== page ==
Brand your Ideas as your ownBranding Your Business – What are the Differences Between Trademarks and Copyrights?

While trademarks and copyrights both offer protection under the law with regard to your brand, they each protect different aspects of your businesses’ intellectual property as explained here by our San Diego intellectual property law attorneys.

Trademarks

A trademark protects a name, logo or slogan that is used to identify and distinguish a product or service in the marketplace. Trademarks are used to differentiate one product or service from competing products or services.

By way of example, if your business is engaged in designing clothes, the name of your brand could serve as a trademark. The name would identify, distinguish and differentiate your company’s clothing from other clothing designed by third parties.  When people hear or see the name of your businesses’ brand name, they would understand it to be a reference to your clothing, and not to the clothing of a third party.

Additionally, the purpose of having trademarks for your business is to stop competitors from using your brand name for use on their products or services. If a third party uses your identical brand name or a confusingly similar name, that could cause confusion in the mind of your customers, and people might assume the clothing brands were related. If this were to occur, the law provides you with remedies to stop the other party from using the same, or a similar, name or logo.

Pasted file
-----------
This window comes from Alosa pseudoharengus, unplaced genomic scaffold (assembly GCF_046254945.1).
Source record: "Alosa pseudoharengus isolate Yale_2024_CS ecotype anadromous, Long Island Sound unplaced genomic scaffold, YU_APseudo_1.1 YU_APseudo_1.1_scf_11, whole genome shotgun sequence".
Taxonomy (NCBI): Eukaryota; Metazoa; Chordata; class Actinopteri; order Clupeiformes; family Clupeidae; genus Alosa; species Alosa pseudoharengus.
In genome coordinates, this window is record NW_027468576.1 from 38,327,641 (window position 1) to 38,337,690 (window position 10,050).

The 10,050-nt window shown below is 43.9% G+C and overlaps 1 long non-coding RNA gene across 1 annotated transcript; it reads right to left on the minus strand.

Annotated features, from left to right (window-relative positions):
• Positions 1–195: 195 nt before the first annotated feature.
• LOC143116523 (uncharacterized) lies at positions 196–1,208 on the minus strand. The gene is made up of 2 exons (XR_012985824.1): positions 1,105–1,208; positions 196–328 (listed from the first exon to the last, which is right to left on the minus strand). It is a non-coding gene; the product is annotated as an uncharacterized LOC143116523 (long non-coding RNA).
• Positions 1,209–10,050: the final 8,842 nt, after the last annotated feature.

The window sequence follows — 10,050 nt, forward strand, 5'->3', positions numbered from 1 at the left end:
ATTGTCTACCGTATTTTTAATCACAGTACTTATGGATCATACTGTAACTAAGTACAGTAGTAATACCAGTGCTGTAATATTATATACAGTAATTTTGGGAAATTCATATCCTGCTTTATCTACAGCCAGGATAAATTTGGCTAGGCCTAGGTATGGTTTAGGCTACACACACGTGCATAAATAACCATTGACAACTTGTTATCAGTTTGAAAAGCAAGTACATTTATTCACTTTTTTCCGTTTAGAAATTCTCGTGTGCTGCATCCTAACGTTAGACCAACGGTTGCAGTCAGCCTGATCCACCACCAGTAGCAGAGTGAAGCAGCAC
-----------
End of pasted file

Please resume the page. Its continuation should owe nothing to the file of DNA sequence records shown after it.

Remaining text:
Copyrights

Instead of protecting a name or slogan, a copyright protects an original creative work, such as a book, a film, or a painting.

By having our San Diego intellectual property law attorneys register a copyright, the author of the creative work can stop others from copying or reproducing their work without permission.  A copyright provides you with the right to control how your creative work is used.

For example, books are protected by copyright. This means that if you published a book that copied the text of another book without the copyright owner’s permission, then you would be in violation of the owner’s copyright. The owner could then sue you in federal court for copyright infringement.

Copyright law exists to provide creators with the exclusive rights to their works. If anyone could copy and resell creative works without restriction, creators would have much less incentive to produce anything. Copyright law allows them to profit from their creative endeavors.

Examples of copyrightable content include:

Books

Manuscripts

Screenplays

Films

Movies

Paintings

Photographs

Poems

Song lyrics

Musical composition

Here are some useful links to the United States Patent and Trademark Office and the California Secretary of State’s Office where trademarks and copyrights are registered:

http://www.uspto.gov/about-us

http://www.sos.ca.gov/business-programs/ts/

If you need to register a trademark or copyrights, are engaged in a dispute regarding your businesses’ intellectual property, or simply have more questions about this area of law, contact our experienced San Diego trademark and copyright law attorneys today or browse our website. We’re here to help.